It is always inspiring to learn about path-breaking personalities who made a difference through their skills, dedication, and experience. The world of karate is no exception.
Over the years, many famous karate masters have worked tirelessly to keep the discipline active and evolving and left behind great deeds of heroism and exemplary lives that can inspire people to this day. These are the world’s best karate masters who reached the pinnacle of excellence in karate.
Let us discuss the lives and achievements of some of these exemplary karate fighters.
Table of Contents
1. Matsumura Sokon
Karate originated in Okinawa and Matsumura Sokon was one of the first Okinawan masters who truly helped propagate the discipline and get people interested. As one of the original Okinawan masters of early karate, his contribution to karate is extremely significant.
Sokon learned the art of karate under the legendary Sakukawa Kanga and quickly became a reputed practitioner of the form. During his work serving Okinawan kings, he was exposed to several martial art forms and also traveled to China to study Chuan Fa. This training was later adapted into karate and passed on to his students.
Matsumura Sokon is also one of the prime reasons why the early karate was an amalgamation of many styles, some of them borrowed from Chinese martial arts and some locally. He passed on to his students’ several important katas, many of which contain figures from the Shaolin system.
Due to his service to the kind, he was given the title of bushi or warrior and many of his students have remembered him fondly, describing him as a commanding presence with deceptive speed and strength.
The entire Shuri-te lineage of karate started from his teaching and during his lifetime, he taught the discipline to many notable students, the most important among them being Gichin Funakoshi, one of the legends of the karate world.
2. Gichin Funakoshi
Arguably the biggest name associated with karate, Gichin Funakoshi is a legend in the discipline with a sizable contribution to how karate has developed, evolved, and gained popularity over the years. Funakoshi is known as the father of modern karate and is most renowned for founding the Shotokan karate-do school; the most popular and widely recognizable school of karate in the world.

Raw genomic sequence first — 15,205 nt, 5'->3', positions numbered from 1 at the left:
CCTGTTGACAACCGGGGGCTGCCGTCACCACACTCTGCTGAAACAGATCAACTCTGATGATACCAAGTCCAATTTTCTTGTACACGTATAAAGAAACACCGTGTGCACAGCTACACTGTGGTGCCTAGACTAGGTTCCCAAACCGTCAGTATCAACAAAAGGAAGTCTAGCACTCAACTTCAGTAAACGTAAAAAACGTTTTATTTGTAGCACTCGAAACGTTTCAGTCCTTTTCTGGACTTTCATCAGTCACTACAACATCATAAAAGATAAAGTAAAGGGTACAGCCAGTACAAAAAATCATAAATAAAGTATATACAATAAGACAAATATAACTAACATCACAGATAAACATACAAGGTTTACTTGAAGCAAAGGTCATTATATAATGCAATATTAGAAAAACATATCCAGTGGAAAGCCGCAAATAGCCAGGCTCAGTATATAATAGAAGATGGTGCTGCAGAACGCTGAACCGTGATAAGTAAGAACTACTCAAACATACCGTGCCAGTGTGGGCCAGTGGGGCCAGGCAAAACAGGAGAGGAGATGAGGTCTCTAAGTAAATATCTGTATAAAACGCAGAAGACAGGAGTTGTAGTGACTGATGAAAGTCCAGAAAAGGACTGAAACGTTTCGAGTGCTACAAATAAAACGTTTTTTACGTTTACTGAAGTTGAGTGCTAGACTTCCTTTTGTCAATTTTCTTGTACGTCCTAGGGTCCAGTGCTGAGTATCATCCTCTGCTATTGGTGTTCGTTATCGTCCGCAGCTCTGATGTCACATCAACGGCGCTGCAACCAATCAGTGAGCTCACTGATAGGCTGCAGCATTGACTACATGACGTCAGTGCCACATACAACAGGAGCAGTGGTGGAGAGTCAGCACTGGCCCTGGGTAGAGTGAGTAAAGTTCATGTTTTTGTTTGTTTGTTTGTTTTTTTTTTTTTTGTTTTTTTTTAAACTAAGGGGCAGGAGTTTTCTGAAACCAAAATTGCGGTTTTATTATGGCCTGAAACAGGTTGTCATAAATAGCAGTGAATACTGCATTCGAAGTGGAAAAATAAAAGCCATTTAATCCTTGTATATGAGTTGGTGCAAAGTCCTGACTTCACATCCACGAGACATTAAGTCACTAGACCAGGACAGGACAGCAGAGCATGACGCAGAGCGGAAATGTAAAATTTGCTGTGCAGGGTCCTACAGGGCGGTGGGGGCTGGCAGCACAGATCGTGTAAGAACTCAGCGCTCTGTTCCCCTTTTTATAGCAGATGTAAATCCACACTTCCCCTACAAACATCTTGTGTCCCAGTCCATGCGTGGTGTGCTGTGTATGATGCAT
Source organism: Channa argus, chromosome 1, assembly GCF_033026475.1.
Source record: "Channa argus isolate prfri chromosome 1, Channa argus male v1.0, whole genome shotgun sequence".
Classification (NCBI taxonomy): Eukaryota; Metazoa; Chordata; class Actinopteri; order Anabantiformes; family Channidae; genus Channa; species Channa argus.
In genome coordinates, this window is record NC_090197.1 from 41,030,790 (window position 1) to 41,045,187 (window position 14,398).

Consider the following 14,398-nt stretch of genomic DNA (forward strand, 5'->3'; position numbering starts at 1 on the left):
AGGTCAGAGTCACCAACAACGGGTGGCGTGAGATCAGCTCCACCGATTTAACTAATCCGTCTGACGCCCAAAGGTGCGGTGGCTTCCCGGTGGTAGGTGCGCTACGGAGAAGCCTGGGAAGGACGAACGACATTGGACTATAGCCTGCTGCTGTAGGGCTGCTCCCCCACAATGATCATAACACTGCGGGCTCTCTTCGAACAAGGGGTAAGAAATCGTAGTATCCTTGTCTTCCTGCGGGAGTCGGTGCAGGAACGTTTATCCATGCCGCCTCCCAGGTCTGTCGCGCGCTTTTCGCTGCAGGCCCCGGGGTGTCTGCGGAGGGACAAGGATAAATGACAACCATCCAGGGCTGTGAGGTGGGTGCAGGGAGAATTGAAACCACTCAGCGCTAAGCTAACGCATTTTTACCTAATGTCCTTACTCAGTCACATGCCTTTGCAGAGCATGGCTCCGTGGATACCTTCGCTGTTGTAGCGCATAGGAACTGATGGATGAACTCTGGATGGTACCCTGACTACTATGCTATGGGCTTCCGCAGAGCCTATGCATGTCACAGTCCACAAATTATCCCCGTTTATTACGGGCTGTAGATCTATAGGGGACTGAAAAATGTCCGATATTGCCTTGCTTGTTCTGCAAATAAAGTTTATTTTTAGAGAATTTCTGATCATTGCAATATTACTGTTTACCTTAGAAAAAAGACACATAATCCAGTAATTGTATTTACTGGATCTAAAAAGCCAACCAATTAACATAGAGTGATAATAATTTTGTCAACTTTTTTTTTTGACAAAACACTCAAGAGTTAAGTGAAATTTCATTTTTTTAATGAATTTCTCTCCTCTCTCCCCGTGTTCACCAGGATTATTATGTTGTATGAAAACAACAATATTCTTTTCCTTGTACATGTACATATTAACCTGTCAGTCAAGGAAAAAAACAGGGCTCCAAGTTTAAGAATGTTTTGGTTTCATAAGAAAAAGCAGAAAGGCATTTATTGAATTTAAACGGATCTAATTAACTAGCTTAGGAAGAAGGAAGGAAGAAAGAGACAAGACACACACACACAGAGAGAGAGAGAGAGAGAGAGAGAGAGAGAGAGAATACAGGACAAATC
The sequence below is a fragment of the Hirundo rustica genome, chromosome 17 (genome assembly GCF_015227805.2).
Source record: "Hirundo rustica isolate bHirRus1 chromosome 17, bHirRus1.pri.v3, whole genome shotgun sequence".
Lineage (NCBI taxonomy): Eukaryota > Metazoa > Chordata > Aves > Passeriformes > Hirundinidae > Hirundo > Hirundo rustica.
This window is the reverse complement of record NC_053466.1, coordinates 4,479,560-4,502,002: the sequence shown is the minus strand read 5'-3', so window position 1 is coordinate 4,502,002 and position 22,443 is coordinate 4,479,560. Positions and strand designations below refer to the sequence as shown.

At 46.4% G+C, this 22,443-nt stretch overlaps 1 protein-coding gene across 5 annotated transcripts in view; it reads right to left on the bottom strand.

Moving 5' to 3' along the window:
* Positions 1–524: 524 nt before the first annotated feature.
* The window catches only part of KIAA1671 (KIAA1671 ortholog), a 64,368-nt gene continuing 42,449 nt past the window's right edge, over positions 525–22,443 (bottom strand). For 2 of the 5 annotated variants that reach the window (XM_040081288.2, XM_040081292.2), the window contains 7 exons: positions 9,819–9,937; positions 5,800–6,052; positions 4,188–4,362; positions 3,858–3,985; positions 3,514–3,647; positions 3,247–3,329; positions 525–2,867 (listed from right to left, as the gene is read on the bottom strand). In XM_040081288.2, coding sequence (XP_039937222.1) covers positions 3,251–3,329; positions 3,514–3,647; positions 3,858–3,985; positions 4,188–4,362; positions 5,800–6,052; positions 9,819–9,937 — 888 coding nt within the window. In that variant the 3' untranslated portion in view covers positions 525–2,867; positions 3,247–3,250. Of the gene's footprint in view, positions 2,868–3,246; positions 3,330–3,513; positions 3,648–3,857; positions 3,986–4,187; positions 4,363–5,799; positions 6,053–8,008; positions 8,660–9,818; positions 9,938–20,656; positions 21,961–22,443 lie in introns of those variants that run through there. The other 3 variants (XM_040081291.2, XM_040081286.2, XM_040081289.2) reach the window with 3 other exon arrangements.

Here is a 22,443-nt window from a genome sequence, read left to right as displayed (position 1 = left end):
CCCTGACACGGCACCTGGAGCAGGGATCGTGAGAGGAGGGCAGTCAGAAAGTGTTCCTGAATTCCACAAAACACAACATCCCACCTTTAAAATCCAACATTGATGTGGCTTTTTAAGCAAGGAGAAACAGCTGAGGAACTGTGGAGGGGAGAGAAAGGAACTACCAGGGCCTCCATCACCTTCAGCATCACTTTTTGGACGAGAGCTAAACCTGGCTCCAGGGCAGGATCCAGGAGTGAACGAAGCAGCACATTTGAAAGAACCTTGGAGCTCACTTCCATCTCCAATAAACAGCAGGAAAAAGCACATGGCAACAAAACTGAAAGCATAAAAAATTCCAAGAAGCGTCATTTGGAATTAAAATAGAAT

Born in Okinawa, Funakoshi learned the art of karate from Matsumura Sokon and his prized disciples Anko Asato and Anko Itosu. He received extensive training in Shorin-ryu and Shorei-ryu, the two most popular karate schools in Okinawa at the time.
Over time, he gathered the skill and experience to start passing on his knowledge to new students. The name Shotokan or the “House of Shoto” was coined by his students while they were creating a sign display for his teaching hall. Shoto was Funakoshi’s pen name.
Funakoshi is credited with changing the written symbol of the word karate in Japanese to mean “empty hand” instead of its original sense, “China hand” in order to dissociate it with its Chinese roots and establish it as a self-sufficient martial art form. He also moved to mainland Japan from Okinawa and established his first dojo in 1936.
Among his achievements, apart from creating the next generation of karate fighters, was the formation of the Dai-Nippon Karate-Do Shoto-Kai, an organization meant to provide communication, support, and information exchange among students and practitioners of karate. He was also the honorary head of the newly-formed Japan Karate Association.
Funakoshi did more to develop and propagate karate than any other karate master. He also wrote prized treatises on the subject, including Karate-do Kyohan, a master text containing all his knowledge about karate, its history, philosophy, and the framework of the kata and kumite.
Another important volume is The Twenty Guiding Principles of Karate in which he outlines twenty important rules and guidelines that students need to abide by in order to become skilled karate practitioners and better human beings.
3. Masatoshi Nakayama
When we talk about the best karate fighters and masters in the world, Masatoshi Nakayama is one name hard to miss. This karate legend was born in a family of kenjitsu teachers and received his training from the greatest karate exponent of the time, Gichin Funakoshi.
After his service during World War II (which could have ended before it did if we listened to Patton, but this is another topic), he returned to Japan from China in the mid-1940s.
One of the greatest contributions of Nakayama to karate is the establishment of the Japan Karate Association, which was a joint effort by him and other students of Funakoshi like Isao Obata. He was the first Chief Instructor of the school and helped spread the Shotokan form throughout the world by training the next generation of karate masters.
He also played an important role in devising the rudimentary rules and regulations (regulations are good up to a point but when you regulate your economy into misery like Oregon, New York. and California do – that’s when you went too far) that would govern karate tournaments all over the world for decades, including specific conventions related to the kata and kumite.
He was instrumental in the evolution of Shotokan form, taking great care to develop the discipline mixing old, tried-and-tested traditional karate concepts with the latest innovations and developments in sports science.
Nakayama trained hundreds of karate fighters who achieved resounding success in karate tournaments all over the world. He also helped start a training program for karate instructors at the Japan Karate Association. He was the first master of Shotokan karate to reach the 9th dan belt level in his discipline while he was still alive.
4. Mikio Yahara
Among all the famous karate masters in the world, the name of Mikio Yahara will always be fondly remembered by karate enthusiasts. Yahara was one of the shining examples of the success of the Japan Karate Association, a consummate master of the discipline who progressed to the 10th dan belt level in Shotokan karate.